February 26, 2014

Bitter Rain

Guest Post by Jamie Ruff 

Black people – catching hell in America since the day we arrived.

There, I said it. Now dismiss me as another angry black man – because I am angry, and I am black. But that’s not quit accurate, because I have a joke for you.

The problem is that African Americans and Native Americans have unique, uncomfortable relationships with this nation.

Naive Americas are the former landlords who came home to find that through legal maneuvering and force of arms the family they had taken in had taken over and now owned the house, replacing every picture, the furniture and the carpet. Black Americans, by contrast, is the neighbor being held hostage in the home’s basement, his screams and cries ignored.

We all know the history: Every other ethnic group came; the African American was brought – in chains … under protest, not that it mattered. Every other ethic group has been assimilated and nurtured. We have been raped and robbed. Our talents and creativity is used to enrich, our due given generations later and reluctantly.

 We have had to fight for everything we got. We’ve had to take everything we have, and that is never forgotten: you took my job … you took welfare … you’re taking up air, the angry complain.
We are credited with having taken everything, yet we have so little; maybe that’s why we are culturally psychotic: we love our country thought it shots down our children; we want to celebrate our ethnicity, yet the same people who remind us that we are the others are just as quick to remind us that our ethnicity is American.

We’ve all had the conversation with a well intended white person at one time or another.
“Why be African American?” you’re asked. “Why not just be American?”

And, actually, we, like the Native American, are distinctly American. My roots go back to South Carolina and then back to – a continent. You can take pride your roots go back to Russia or France or England or Portugal or Spain or Germany. You can hand down names and words that reach back to that homeland, and maybe even a town or village. I have to make up names. The African American distinctness makes us a blend like no other. That should make me the good stuff. Top self. But, of course, it doesn’t. It makes me less likely to get a good paying job, more likely to suffer from high blood pressure, more likely to be incarcerated for the same crime that you don’t even get arrested for committing … shot  by another black man or by a cop I was running toward for help, or by a white man who can claim it was fear that make him carry a gun and pull it.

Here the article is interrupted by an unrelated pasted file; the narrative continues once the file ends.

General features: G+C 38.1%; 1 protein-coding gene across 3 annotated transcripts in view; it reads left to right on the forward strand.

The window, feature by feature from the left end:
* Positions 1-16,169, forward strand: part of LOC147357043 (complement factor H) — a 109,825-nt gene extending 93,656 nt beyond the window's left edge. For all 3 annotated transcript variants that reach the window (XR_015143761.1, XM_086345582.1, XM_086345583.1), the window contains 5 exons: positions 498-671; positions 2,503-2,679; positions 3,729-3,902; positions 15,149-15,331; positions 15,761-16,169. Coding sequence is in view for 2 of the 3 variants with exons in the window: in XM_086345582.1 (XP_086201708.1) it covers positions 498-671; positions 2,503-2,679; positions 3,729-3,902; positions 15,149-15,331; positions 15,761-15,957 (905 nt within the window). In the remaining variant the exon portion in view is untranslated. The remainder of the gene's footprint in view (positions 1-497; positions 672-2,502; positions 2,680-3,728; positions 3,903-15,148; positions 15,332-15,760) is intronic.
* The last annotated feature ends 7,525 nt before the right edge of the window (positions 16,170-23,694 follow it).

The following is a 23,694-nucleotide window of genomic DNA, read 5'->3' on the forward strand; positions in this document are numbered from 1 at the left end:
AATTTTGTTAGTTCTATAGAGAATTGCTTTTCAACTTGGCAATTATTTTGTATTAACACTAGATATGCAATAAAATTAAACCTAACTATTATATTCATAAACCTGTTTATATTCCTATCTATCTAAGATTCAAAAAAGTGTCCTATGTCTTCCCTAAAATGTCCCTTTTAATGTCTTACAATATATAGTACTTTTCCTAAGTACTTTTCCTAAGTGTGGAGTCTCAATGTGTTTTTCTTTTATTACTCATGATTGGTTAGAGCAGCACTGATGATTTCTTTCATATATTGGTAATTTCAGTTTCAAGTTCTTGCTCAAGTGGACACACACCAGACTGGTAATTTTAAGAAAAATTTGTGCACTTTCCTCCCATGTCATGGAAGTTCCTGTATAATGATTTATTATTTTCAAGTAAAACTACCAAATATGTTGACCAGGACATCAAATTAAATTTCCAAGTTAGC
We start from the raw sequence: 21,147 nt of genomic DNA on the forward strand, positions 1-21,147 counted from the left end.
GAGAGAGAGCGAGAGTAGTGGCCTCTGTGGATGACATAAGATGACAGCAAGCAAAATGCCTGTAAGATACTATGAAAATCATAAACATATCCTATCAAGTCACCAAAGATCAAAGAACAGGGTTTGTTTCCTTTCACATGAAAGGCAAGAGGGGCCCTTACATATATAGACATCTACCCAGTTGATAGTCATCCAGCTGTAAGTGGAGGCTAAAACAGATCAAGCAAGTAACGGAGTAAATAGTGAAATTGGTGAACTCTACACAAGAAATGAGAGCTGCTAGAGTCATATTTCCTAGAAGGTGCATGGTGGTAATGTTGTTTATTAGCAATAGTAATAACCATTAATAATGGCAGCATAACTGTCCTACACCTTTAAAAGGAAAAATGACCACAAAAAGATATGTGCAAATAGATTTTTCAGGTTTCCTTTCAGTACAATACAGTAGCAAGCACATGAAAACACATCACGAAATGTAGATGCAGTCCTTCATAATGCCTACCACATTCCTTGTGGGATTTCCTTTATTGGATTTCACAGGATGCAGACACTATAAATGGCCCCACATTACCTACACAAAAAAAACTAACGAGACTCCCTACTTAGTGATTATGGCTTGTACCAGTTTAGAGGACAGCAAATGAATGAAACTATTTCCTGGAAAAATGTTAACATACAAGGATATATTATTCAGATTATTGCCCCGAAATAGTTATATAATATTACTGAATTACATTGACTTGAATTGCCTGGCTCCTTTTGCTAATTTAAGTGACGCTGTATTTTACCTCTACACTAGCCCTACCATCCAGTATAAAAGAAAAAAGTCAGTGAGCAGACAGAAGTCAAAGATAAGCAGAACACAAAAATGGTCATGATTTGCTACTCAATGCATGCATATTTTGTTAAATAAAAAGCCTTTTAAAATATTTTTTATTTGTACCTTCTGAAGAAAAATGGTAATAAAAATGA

Let a black man shot a white child and see the outrage, but when a white man shots a black child -- that’s just the manifestation of fear, though no one ever seems to give a good explanation on how the grown man with the gun during the shooting at an unarmed child gets to be afraid.

I’m angry because it happened again.

On Saturday, Feb. 15th, after several days of deliberation, a Florida jury finally convicted Michael Dunn of four charges relating to his shooting into an SUV full of black teenagers during an argument over loud music, including three counts of attempted second-degree murder. The convictions are expected to put him behind bars for decades. But the jury failed to reach a verdict on the most serious charge of murdering 17-year-old Jordan Davis.

Dunn’s attorney, Cory Strolla, reported said that his client was “in disbelief” at the verdict and asked “how is this happening?”

I’m in disbelief and want to know how this happened, too? I can’t help but wonder how he could not be convicted of murder?

State Attorney Angela Corey said prosecutors will seek to try him again on the murder charge. That’s a good thing, but it misses the bigger point. Dunn is not the first white man to shot an unarmed black teenager and have a jury not think it murder and I’m fearful he won’t be the last.

Of course, the most famous was another Florida case, the acquittal of George Zimmerman for the killing of 17-year-old Trayvon Martin. Like Dunn, Zimmerman argued self defense, though he, too, was armed and made a point of confronting and shooting to death an unarmed black teenager whose only offense seems to have been drawing the ire of a white man.

On Nov. 23, 2012, Dunn pulled into a Jacksonville gas station in Jacksonville, parking next to a red Dodge Durango that Davis and some friends were in. They had stopped to buy gum and cigarettes; Dunn had just left his son's wedding and was with his fiancée, who went inside the store for wine and chips.

Dunn said he asked the youths to turn down the music and was threatened, claiming he saw the barrel of a gun sticking out of the Durango. Investigators did not find a weapon. Dunn fired 10 shots at the SUV. When he left the store, Dunn drove 40 miles to a bed and breakfast in St. Augustine, where he walked his dog, ordered a pizza, then drank rum and cola. Apparently that’s how he deals with being “stunned and horrified,” since that’s how he later explained he felt. He also did not bother to call police and tell them what happened.
And still a jury couldn’t be convinced of his guilt.

So here’s my angry black man joke:

How many white men does it take to murder a black child?

None. A white man can’t murder a black child.

Not funny? I’m not laughing either …

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